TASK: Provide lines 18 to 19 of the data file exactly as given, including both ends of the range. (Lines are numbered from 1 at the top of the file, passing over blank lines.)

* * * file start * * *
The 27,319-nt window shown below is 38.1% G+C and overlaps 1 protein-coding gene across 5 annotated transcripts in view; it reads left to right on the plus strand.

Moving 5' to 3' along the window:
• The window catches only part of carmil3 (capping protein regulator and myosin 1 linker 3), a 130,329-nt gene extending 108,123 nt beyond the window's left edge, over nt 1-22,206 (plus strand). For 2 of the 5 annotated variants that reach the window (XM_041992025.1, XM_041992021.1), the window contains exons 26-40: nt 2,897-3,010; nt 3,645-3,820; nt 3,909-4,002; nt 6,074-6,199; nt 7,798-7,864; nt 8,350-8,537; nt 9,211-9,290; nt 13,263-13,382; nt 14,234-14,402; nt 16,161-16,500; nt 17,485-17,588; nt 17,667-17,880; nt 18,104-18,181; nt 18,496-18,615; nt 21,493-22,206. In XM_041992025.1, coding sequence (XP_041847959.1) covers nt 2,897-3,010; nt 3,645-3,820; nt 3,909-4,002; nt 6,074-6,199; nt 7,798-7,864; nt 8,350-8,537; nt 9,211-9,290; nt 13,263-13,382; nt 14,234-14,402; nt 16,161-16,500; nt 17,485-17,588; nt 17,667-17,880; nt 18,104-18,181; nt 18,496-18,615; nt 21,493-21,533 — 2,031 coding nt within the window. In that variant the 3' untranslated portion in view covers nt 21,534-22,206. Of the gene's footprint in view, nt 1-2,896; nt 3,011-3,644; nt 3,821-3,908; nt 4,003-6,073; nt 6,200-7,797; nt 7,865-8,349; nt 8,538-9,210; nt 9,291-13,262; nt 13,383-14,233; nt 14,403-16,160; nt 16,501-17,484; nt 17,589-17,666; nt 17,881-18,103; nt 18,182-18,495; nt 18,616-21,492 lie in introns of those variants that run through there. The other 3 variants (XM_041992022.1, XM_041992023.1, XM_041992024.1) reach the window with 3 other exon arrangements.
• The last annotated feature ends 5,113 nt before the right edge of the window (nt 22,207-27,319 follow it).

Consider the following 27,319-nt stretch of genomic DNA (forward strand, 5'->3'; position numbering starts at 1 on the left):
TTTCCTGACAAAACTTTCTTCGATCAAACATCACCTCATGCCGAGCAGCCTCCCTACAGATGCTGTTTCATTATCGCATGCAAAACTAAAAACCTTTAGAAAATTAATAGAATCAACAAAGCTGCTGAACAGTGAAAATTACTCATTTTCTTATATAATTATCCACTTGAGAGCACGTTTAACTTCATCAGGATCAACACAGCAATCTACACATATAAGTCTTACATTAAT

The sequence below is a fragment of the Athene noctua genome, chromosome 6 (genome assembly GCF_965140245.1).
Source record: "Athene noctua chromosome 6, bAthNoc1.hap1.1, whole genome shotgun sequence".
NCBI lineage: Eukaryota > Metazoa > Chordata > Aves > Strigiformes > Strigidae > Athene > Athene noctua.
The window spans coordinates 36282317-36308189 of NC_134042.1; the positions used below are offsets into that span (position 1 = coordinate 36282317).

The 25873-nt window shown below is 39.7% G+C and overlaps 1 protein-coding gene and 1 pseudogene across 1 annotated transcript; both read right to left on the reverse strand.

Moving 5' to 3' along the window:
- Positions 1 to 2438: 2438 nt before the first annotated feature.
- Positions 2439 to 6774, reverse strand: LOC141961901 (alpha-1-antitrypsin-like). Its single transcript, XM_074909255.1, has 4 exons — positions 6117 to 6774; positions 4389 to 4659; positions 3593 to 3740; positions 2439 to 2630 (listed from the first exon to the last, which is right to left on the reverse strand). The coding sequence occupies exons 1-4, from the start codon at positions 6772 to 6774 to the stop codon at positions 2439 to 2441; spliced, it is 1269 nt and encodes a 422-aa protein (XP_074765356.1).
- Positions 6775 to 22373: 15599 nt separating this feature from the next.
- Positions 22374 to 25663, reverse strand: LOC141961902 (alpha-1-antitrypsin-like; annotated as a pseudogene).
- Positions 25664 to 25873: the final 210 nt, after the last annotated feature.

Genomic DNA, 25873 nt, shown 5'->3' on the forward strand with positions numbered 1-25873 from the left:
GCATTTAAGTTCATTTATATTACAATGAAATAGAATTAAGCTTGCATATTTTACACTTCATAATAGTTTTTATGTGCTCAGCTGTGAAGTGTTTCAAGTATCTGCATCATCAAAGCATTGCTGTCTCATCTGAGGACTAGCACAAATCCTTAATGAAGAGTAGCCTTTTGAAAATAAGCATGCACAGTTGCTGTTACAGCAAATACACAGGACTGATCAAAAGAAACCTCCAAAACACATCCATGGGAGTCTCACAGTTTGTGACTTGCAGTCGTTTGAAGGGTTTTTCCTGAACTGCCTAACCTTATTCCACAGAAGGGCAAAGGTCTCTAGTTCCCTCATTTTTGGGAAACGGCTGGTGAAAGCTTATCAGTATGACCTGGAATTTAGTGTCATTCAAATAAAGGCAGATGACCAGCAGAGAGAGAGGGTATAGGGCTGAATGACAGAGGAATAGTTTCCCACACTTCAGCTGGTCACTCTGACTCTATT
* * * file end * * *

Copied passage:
Genomic DNA, 25873 nt, shown 5'->3' on the forward strand with positions numbered 1-25873 from the left:
GCATTTAAGTTCATTTATATTACAATGAAATAGAATTAAGCTTGCATATTTTACACTTCATAATAGTTTTTATGTGCTCAGCTGTGAAGTGTTTCAAGTATCTGCATCATCAAAGCATTGCTGTCTCATCTGAGGACTAGCACAAATCCTTAATGAAGAGTAGCCTTTTGAAAATAAGCATGCACAGTTGCTGTTACAGCAAATACACAGGACTGATCAAAAGAAACCTCCAAAACACATCCATGGGAGTCTCACAGTTTGTGACTTGCAGTCGTTTGAAGGGTTTTTCCTGAACTGCCTAACCTTATTCCACAGAAGGGCAAAGGTCTCTAGTTCCCTCATTTTTGGGAAACGGCTGGTGAAAGCTTATCAGTATGACCTGGAATTTAGTGTCATTCAAATAAAGGCAGATGACCAGCAGAGAGAGAGGGTATAGGGCTGAATGACAGAGGAATAGTTTCCCACACTTCAGCTGGTCACTCTGACTCTATT